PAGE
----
To wrap up our two-week vacation in Tunisia, we just had to drive around the Cap Bon and end up in La Marsa so we could drop off our rental car and catch our flight out of Tunis. From Kairouian, our scenery changed from small town to suburbia. Nabeul is the country’s ceramic center and is increasingly the place tourists go to to escape the beach resort town of neighboring Hammamet.
We drove to the souq and checked in our cheapest accommodation to date, Pension Les Roses, at 15 dinars a night. At that price, or about US$12, there were no extra amenities. In fact, I had to ask for the owner and pay an extra dinar to unlock the bathroom door for me when I wanted to use the shower. I’d like to think that I’m an excellent packer–I finally got to use the just-in-case bed sheet on our bed. We had a balcony that looked out to the souq and the roof of the building next door. The marble columns and tall blue shutters in our room reminded us of the places we stayed in Cuba: family houses frozen in time. But as the tourists left town, the stores closed and it was difficult to look for a place to eat. We tried three recommendations from our guide book before we lucked out at L’Olivier, a German-friendly restaurant. Surprisingly, the mussels and squid were not overcooked, plus the fish stew with couscous was delicious. We ended up splurging for about 40 dinars including a few beers.
We left Nabeul the next day and made a few stops around the peninsula. It was a sunny and gorgeous day and driving the winding roads reminded us of wine country and the Pacific Coast. Kerkouane’s main tourist attraction is its Punic settlement ruins. Because the town was set on the coast, forts and towers were built to protect it from attacks. Excavations of kilns have also revealed it as a town of craftsmen and merchants. From the color of the water next to the ancient site, we imagined it was a very pleasant place to live.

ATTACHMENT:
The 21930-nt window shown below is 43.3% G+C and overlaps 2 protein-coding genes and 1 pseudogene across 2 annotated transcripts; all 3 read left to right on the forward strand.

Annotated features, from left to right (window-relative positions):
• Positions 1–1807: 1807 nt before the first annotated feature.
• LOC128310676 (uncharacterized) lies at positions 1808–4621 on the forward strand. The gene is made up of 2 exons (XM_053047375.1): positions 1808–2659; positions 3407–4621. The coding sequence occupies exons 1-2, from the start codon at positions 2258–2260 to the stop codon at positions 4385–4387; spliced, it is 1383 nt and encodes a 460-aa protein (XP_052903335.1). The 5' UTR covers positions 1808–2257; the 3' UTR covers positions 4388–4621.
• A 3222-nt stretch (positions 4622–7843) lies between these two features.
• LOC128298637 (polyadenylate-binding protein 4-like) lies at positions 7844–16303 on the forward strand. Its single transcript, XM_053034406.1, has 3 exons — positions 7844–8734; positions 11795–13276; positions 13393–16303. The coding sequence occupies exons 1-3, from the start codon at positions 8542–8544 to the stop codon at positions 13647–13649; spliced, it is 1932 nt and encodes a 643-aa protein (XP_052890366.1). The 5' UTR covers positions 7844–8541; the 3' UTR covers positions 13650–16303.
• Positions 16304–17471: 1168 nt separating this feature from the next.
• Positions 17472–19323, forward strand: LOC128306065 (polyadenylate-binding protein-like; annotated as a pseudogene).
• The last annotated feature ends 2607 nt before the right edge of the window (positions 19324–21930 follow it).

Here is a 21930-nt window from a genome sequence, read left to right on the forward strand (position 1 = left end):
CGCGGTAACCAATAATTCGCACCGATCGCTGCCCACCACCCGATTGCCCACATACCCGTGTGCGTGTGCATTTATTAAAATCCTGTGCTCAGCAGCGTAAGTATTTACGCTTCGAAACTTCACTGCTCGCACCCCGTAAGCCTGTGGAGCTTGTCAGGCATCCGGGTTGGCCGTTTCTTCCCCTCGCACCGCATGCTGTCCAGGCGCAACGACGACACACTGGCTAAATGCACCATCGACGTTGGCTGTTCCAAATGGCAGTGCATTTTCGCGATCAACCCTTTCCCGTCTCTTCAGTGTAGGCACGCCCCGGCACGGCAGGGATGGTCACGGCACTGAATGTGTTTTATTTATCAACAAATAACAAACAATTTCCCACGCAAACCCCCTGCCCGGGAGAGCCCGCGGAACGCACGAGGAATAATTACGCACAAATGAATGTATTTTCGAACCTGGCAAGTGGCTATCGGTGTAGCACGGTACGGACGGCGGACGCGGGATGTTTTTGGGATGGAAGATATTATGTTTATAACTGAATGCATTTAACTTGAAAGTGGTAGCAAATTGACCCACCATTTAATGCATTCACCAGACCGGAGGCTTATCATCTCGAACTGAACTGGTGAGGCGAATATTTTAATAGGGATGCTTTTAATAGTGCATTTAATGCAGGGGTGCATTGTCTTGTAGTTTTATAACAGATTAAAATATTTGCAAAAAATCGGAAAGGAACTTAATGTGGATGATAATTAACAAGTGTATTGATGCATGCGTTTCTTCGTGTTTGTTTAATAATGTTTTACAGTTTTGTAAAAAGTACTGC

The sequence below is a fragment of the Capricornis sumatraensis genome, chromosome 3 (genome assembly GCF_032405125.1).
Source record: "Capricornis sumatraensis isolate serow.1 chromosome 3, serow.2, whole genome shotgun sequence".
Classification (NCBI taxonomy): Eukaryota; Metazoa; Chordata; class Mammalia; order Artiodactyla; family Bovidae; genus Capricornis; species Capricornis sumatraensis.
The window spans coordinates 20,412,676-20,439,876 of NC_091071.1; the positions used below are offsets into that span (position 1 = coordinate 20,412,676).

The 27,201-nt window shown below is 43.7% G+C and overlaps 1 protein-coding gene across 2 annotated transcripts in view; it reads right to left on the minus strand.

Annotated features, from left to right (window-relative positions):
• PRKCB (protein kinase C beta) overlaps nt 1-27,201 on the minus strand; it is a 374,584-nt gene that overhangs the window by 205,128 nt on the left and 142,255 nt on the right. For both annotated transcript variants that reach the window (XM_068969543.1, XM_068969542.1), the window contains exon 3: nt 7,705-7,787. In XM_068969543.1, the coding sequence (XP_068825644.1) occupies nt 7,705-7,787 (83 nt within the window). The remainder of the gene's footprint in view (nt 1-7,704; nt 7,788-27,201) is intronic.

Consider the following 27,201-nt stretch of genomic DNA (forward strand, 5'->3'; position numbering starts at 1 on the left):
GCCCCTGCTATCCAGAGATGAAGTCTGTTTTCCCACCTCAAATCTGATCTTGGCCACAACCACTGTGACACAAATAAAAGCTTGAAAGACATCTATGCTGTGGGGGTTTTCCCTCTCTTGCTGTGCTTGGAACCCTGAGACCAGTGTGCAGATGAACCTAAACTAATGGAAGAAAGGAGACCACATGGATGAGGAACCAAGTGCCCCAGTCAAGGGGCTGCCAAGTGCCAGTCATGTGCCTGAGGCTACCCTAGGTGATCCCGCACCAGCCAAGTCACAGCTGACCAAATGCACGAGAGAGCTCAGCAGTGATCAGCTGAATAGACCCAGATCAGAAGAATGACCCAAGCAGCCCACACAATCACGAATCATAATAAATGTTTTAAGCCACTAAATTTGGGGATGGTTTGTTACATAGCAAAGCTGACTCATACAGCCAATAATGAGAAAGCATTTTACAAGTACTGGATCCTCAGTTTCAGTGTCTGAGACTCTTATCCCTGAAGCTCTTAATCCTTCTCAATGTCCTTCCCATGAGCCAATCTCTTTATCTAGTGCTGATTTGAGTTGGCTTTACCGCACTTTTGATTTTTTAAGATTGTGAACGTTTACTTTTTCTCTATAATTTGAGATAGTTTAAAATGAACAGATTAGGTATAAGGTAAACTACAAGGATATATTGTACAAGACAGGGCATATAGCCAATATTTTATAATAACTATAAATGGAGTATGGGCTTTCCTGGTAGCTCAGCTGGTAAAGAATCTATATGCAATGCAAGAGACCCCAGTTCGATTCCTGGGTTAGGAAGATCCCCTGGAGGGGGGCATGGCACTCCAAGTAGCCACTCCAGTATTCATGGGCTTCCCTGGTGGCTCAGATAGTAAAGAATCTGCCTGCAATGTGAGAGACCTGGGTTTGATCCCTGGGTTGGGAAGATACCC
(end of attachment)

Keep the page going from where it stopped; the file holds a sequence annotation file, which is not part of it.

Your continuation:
The coastal caves of El-Haouaria were off-limits when we arrived. There was a small sign warning visitors of falling rocks, so all of us who tried to get a closer look of the yellow sandstones ended up walking around La Daurade Restaurant’s backyard instead.
When we thought nothing could be more beautiful than the view of the Mediterranean from El-Haouaria, we discovered the hot spring town of Korbous. The road was hugged by steep cliffs and narrow ravines and the sea stretched as far as our eyes could see. We wanted to stay here for the night as soon as we saw the small houses atop the coastal cliff-face and asked a guy at the Thermales et Touristiques to show us a room. It was a ghost town, but apparently, Tunis’ locals vacation here because of its hot springs and water treatments. The room we saw looked out to the blue, blue sea, but alas, it was unkempt and dirty because it wasn’t the high season. We were sad not to stay.
Carthage, the home of military hero Hannibal, was the setting of Dido and Aeneas’ romance in Virgil’s Aeneid. It was considered one of the greatest cities of the ancient world, and thus, also World-Heritage listed. Although its remains and sites are scattered about–you can’t tell its history right off the bat with the BMWs and the 250-euro nightly rate at Villa-Didon–its epic past is still impressive. What gave me the chills, however, was not the amphitheater ruins, nor the Carthage Museum on Byrsa Hill, but the manicured lawn of the American WWII cemetery on rue Roosevelt. There are 2,840 graves honoring the soldiers who died during the war and a Wall of Remembrance is devoted to the 3,724 others who were never found. It was so peaceful in there that we felt like we were trespassing. It was a humbling experience to be reminded of the horrors of war.
We ended up in La Marsa for the night at the American-owned Hotel Plaza Corniche. We met the older man who owned the place. We ended up chatting with him and his business partner after we found out we were all New Yorkers. The restaurant was next to the hotel pool and dinnertime was obviously its busiest. We were surrounded by big groups dining loudly and by young female locals out on a date with older male foreigners. Plaza Corniche was definitely the place to be in these parts. Kitschy as their decoration may be–there is a neon palm tree, Chinese lanterns and statues of butlers–we enjoyed our stay there because it allowed us to wind down and get ready for our flight back to the States. It was only too bad that they didn’t allow us to eat the wine and cheese we bought from the grocery store in the town center. We wanted to sit and eat by the pool before dinner time our last night, but the receptionist told us that we had to go back to our room if we wanted to eat something we didn’t buy from their restaurant. Because of that, we stepped out for dinner and refused to spend another dime there. I suppose it was just like being in New York City.
It was time to fly home. Bi-salama, Tunisia, and bari kelorfik.